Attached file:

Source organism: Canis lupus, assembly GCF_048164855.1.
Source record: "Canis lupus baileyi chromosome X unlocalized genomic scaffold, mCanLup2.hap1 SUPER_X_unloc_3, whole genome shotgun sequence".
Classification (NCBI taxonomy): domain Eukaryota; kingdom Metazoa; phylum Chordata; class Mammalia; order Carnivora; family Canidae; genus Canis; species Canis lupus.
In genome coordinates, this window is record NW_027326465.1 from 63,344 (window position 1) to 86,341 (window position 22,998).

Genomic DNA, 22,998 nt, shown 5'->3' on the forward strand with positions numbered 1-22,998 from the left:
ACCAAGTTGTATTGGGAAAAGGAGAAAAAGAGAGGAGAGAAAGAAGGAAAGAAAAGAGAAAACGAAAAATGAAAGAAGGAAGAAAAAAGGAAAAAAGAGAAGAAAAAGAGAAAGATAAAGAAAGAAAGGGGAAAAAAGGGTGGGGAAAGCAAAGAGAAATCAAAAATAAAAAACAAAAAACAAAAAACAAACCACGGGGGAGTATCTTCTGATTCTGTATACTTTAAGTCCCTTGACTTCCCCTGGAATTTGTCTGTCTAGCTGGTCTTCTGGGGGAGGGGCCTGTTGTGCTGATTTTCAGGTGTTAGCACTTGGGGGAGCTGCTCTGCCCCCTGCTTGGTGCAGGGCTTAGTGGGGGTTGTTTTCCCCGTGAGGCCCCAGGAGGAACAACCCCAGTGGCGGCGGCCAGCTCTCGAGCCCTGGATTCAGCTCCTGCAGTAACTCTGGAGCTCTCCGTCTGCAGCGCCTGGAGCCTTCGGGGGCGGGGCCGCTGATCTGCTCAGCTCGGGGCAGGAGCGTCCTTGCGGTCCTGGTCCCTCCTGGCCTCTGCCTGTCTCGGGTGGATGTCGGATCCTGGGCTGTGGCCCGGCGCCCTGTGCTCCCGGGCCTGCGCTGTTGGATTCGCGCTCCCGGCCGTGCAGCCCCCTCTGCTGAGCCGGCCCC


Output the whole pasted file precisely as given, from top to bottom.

Source organism: Canis lupus, assembly GCF_048164855.1.
Source record: "Canis lupus baileyi chromosome X unlocalized genomic scaffold, mCanLup2.hap1 SUPER_X_unloc_3, whole genome shotgun sequence".
Classification (NCBI taxonomy): domain Eukaryota; kingdom Metazoa; phylum Chordata; class Mammalia; order Carnivora; family Canidae; genus Canis; species Canis lupus.
In genome coordinates, this window is record NW_027326465.1 from 63,344 (window position 1) to 86,341 (window position 22,998).

Genomic DNA, 22,998 nt, shown 5'->3' on the forward strand with positions numbered 1-22,998 from the left:
ACCAAGTTGTATTGGGAAAAGGAGAAAAAGAGAGGAGAGAAAGAAGGAAAGAAAAGAGAAAACGAAAAATGAAAGAAGGAAGAAAAAAGGAAAAAAGAGAAGAAAAAGAGAAAGATAAAGAAAGAAAGGGGAAAAAAGGGTGGGGAAAGCAAAGAGAAATCAAAAATAAAAAACAAAAAACAAAAAACAAACCACGGGGGAGTATCTTCTGATTCTGTATACTTTAAGTCCCTTGACTTCCCCTGGAATTTGTCTGTCTAGCTGGTCTTCTGGGGGAGGGGCCTGTTGTGCTGATTTTCAGGTGTTAGCACTTGGGGGAGCTGCTCTGCCCCCTGCTTGGTGCAGGGCTTAGTGGGGGTTGTTTTCCCCGTGAGGCCCCAGGAGGAACAACCCCAGTGGCGGCGGCCAGCTCTCGAGCCCTGGATTCAGCTCCTGCAGTAACTCTGGAGCTCTCCGTCTGCAGCGCCTGGAGCCTTCGGGGGCGGGGCCGCTGATCTGCTCAGCTCGGGGCAGGAGCGTCCTTGCGGTCCTGGTCCCTCCTGGCCTCTGCCTGTCTCGGGTGGATGTCGGATCCTGGGCTGTGGCCCGGCGCCCTGTGCTCCCGGGCCTGCGCTGTTGGATTCGCGCTCCCGGCCGTGCAGCCCCCTCTGCTGAGCCGGCCCC